Bonfield Block Albert Pick Building
Life Span: 1872-1934
Location: Northwest corner of Fifth avenue (Wells Street) and Randolph street (208-10 W. Randolph Street)
Architect: L. D. Cleveland
The Land Owner, July, 1872
THE BONFIELD BUILDING, RANDOLPH STREET.
This fine structure, together with the Sherman House, and many other buildings now going up in Randolph street, settles the question of that thoroughfare ever losing its prominence among the streets of our new Chicago. It is owned by Joseph F. Bonfield, Esq., and comprises Nos. 199, 201 and 203. It is just west of the building erected by H. H. Honore, on the northwest corner of Fifth avenue and Randolph street. When finished, it will be one of the largest wholesale stores on this street, and one of the most substantial buildings of its class in the city. Its frontage on Randolph street is about 54 feet, and its depth is 162 feet, the front being of Cleveland and Kankakee sandstone, four stories and basement in height, the whole costing upwards of $50,000. The architect is L. D. Cleveland, Esq.
This large building has been rented to Messrs. Grommes & Ullrich, importers of wines and liquors, who before the fire were located at 146 South Clark street, but since the fire have temporarily transacted business at 229 and 231 West Madison street, where they are now awaiting the completion of their new quarters, into which they will move in August next. The firm is one of Chicago’s old landmarks, having been established in 1860. They buy their goods direct from the wine producers in Europe, besides which they are the agents for several of the largest wine firms in Germany and France, among whom we may mention Cuzol fils & Cie, and Flouch Freres, Bordeaux, France; Jacques Goerg & Co., Chalons sur Marne, Joseph Falck in Mayence, J. Oppmann is Wurzburg, Bavaria, who makes the finest sparkling wines in the world, equal to the best brands of French champagne; Underberg Albrecht in Eheinberg, who makes the finest bitters, called Bonekamp, ever sent to this continent; Ruinart, Pere & fils, Reims, a well known champagne; Kelly’s Island Wine Co., the very best Catawba produced in this country; Buena Vista Vine Society in San Francisco, and Herman Heye, in Bremen, manufacturers of bottles and demijohns.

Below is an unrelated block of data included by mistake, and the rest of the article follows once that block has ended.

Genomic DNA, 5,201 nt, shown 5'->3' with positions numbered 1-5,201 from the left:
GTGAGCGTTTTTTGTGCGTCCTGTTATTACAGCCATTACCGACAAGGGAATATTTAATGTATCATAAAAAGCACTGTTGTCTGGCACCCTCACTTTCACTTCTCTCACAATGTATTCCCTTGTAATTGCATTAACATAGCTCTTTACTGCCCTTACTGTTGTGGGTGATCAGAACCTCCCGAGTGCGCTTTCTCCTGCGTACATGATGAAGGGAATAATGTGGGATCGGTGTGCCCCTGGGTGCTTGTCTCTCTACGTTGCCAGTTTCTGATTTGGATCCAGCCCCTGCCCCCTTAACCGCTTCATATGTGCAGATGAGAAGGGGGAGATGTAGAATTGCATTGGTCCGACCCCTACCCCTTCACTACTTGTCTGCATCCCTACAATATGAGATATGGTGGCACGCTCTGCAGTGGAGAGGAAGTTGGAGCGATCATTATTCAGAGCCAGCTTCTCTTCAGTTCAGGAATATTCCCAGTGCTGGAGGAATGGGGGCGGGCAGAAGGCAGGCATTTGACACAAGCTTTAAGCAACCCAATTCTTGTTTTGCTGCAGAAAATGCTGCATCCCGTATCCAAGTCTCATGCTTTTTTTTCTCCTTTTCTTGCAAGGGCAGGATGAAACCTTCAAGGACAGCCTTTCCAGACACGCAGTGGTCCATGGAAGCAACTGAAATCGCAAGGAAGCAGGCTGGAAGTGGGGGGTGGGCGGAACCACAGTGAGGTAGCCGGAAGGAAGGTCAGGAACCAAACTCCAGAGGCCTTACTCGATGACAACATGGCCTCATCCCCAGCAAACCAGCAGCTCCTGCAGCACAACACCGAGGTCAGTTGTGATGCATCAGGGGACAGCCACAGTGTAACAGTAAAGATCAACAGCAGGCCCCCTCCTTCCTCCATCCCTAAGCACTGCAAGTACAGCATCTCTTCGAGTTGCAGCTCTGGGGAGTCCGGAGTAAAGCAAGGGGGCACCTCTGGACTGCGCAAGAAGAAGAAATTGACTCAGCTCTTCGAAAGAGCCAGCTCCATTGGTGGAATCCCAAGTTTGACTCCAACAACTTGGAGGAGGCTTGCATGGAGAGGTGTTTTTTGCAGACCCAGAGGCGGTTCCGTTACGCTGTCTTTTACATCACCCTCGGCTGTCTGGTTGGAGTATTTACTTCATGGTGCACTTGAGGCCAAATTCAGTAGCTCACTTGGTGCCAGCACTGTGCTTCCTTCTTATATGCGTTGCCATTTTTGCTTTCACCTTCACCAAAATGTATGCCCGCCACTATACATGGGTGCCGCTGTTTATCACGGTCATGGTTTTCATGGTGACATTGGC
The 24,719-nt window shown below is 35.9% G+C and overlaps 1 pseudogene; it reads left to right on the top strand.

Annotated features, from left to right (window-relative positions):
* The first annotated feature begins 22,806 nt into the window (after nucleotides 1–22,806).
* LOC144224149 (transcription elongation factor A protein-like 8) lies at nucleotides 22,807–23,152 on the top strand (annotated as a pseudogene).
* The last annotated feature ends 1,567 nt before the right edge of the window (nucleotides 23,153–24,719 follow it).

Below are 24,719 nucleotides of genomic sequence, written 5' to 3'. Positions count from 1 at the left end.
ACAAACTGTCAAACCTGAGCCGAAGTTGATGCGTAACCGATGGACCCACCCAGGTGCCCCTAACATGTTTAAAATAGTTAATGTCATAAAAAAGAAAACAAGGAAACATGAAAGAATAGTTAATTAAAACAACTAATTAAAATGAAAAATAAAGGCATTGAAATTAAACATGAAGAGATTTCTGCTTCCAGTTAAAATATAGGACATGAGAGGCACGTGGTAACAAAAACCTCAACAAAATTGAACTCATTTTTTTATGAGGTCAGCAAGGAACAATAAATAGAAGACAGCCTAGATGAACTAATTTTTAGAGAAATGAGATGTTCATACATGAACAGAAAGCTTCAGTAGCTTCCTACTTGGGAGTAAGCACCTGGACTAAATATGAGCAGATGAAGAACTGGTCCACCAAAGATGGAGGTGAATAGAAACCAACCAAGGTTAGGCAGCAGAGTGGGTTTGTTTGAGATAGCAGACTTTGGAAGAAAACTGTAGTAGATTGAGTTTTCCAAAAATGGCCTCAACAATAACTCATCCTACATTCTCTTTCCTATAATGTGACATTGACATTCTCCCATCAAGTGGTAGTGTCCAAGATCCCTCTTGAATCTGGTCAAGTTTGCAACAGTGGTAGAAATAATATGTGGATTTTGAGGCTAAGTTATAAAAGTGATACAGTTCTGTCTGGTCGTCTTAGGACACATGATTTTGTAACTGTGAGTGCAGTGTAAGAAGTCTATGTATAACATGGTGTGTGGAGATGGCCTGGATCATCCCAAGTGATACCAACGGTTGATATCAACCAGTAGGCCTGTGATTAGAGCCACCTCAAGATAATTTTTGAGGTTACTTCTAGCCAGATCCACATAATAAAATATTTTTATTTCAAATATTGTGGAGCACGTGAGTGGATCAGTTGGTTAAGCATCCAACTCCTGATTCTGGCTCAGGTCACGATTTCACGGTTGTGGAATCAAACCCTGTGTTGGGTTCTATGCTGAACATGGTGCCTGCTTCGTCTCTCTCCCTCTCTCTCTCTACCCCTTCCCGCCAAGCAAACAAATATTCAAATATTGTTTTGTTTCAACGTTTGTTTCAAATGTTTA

Connection with such producers as above, renders Grommes & Ullrich the largest firm in this trade in the West. Their trade extends southward to Memphis, and all through the Western States and Territories. They now have thousands of casks and cases of wine on the way for their mammoth new establishment in the Bonfield building. They sell goods either in their store or in their bonded warehouse, and for square and upright dealing they have won an unblemished record.
This house also deals largely in Kentucky whiskies, of which they keep the finest and best assorted stock, buying direct from the distillers. They can therefore compete with any house in this line in the United States.
Rebuilt Chicago—Bonfield Block, Nos. 199, 201, and 203 Randolph Street, to be Occupied by Gromes & Ullrich, Importers of Wines and Liquors.
Chicago Tribune, May 4, 1879
Messrs. Grommes & Ullrich, one of the oldest and largest wholesale wine and liquor houses in the West, who have been in business in Chicago for the past twenty years, will remove this week to the spacious double store at Nos. 174 and 176 Madison street, between Fifth avenue and LaSalle street. This firm are the sole Western agents for the celebrated “O. F. C.,” E. H. Taylor, Jr., the Bond & Lillard, and the Waterfill & Frazier brands of sour-mash whiskies, much are acknowledged to be the best whiskies made in this country. They also import all the leading brands of foreign wines, brandies, gins, etc., and every one of the largest and finest stocks of liquors in the country.
Rand McNally & Co.’s Bird’s-Eye Views of Chicago, 1893
THE BONFIELD BUILDING.
At 199-203 Randolph Street, was erected in 1872 for wholesale jobbers; 4 stories, 50 feet wide, 120 feet.
Excerpted from Chicago Tribune, February 17, 1940
The Albert Pick building at 208-12 West Randolph street, torn down in 1934 and space used for parking.
Robinson Fire Map